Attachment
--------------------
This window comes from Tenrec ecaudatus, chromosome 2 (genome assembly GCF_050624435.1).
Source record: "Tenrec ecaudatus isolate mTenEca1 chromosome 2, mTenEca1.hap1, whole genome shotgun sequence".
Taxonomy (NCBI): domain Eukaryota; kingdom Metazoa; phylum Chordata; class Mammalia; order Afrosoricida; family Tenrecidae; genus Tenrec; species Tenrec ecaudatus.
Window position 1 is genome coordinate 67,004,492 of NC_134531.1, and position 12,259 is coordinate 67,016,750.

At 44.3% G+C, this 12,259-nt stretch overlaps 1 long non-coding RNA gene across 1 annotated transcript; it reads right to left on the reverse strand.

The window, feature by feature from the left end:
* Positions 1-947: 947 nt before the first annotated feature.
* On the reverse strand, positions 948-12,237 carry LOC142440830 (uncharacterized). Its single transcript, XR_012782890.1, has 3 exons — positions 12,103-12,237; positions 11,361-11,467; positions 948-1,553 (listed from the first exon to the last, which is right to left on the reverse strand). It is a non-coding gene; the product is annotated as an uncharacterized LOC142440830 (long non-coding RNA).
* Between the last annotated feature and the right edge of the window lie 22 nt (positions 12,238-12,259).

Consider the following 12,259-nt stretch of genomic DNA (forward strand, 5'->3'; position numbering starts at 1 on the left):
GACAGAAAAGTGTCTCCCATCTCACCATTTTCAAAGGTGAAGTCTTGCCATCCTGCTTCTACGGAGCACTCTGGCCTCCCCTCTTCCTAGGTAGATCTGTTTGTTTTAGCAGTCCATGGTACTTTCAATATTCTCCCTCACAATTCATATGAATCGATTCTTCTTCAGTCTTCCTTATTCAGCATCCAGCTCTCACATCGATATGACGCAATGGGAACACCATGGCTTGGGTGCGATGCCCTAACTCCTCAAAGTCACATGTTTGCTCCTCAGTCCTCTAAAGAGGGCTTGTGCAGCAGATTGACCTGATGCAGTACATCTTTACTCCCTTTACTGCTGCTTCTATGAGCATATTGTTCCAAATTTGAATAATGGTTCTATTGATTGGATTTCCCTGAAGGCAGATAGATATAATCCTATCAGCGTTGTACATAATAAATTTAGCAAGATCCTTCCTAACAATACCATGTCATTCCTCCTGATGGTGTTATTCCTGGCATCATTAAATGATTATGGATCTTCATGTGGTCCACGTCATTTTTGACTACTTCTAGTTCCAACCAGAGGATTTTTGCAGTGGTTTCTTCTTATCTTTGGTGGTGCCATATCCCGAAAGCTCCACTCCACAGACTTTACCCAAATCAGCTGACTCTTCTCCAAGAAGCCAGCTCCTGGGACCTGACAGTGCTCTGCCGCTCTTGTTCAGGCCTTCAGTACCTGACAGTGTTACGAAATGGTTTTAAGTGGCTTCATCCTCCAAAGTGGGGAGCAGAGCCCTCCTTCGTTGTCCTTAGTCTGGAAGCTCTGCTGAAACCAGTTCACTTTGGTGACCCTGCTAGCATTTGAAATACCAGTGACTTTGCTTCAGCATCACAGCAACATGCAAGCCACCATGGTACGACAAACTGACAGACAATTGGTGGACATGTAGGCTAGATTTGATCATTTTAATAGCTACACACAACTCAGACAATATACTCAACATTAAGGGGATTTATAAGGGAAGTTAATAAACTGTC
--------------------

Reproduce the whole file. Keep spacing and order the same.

This window comes from Tenrec ecaudatus, chromosome 2 (genome assembly GCF_050624435.1).
Source record: "Tenrec ecaudatus isolate mTenEca1 chromosome 2, mTenEca1.hap1, whole genome shotgun sequence".
Taxonomy (NCBI): domain Eukaryota; kingdom Metazoa; phylum Chordata; class Mammalia; order Afrosoricida; family Tenrecidae; genus Tenrec; species Tenrec ecaudatus.
Window position 1 is genome coordinate 67,004,492 of NC_134531.1, and position 12,259 is coordinate 67,016,750.

At 44.3% G+C, this 12,259-nt stretch overlaps 1 long non-coding RNA gene across 1 annotated transcript; it reads right to left on the reverse strand.

The window, feature by feature from the left end:
* Positions 1-947: 947 nt before the first annotated feature.
* On the reverse strand, positions 948-12,237 carry LOC142440830 (uncharacterized). Its single transcript, XR_012782890.1, has 3 exons — positions 12,103-12,237; positions 11,361-11,467; positions 948-1,553 (listed from the first exon to the last, which is right to left on the reverse strand). It is a non-coding gene; the product is annotated as an uncharacterized LOC142440830 (long non-coding RNA).
* Between the last annotated feature and the right edge of the window lie 22 nt (positions 12,238-12,259).

Consider the following 12,259-nt stretch of genomic DNA (forward strand, 5'->3'; position numbering starts at 1 on the left):
GACAGAAAAGTGTCTCCCATCTCACCATTTTCAAAGGTGAAGTCTTGCCATCCTGCTTCTACGGAGCACTCTGGCCTCCCCTCTTCCTAGGTAGATCTGTTTGTTTTAGCAGTCCATGGTACTTTCAATATTCTCCCTCACAATTCATATGAATCGATTCTTCTTCAGTCTTCCTTATTCAGCATCCAGCTCTCACATCGATATGACGCAATGGGAACACCATGGCTTGGGTGCGATGCCCTAACTCCTCAAAGTCACATGTTTGCTCCTCAGTCCTCTAAAGAGGGCTTGTGCAGCAGATTGACCTGATGCAGTACATCTTTACTCCCTTTACTGCTGCTTCTATGAGCATATTGTTCCAAATTTGAATAATGGTTCTATTGATTGGATTTCCCTGAAGGCAGATAGATATAATCCTATCAGCGTTGTACATAATAAATTTAGCAAGATCCTTCCTAACAATACCATGTCATTCCTCCTGATGGTGTTATTCCTGGCATCATTAAATGATTATGGATCTTCATGTGGTCCACGTCATTTTTGACTACTTCTAGTTCCAACCAGAGGATTTTTGCAGTGGTTTCTTCTTATCTTTGGTGGTGCCATATCCCGAAAGCTCCACTCCACAGACTTTACCCAAATCAGCTGACTCTTCTCCAAGAAGCCAGCTCCTGGGACCTGACAGTGCTCTGCCGCTCTTGTTCAGGCCTTCAGTACCTGACAGTGTTACGAAATGGTTTTAAGTGGCTTCATCCTCCAAAGTGGGGAGCAGAGCCCTCCTTCGTTGTCCTTAGTCTGGAAGCTCTGCTGAAACCAGTTCACTTTGGTGACCCTGCTAGCATTTGAAATACCAGTGACTTTGCTTCAGCATCACAGCAACATGCAAGCCACCATGGTACGACAAACTGACAGACAATTGGTGGACATGTAGGCTAGATTTGATCATTTTAATAGCTACACACAACTCAGACAATATACTCAACATTAAGGGGATTTATAAGGGAAGTTAATAAACTGTC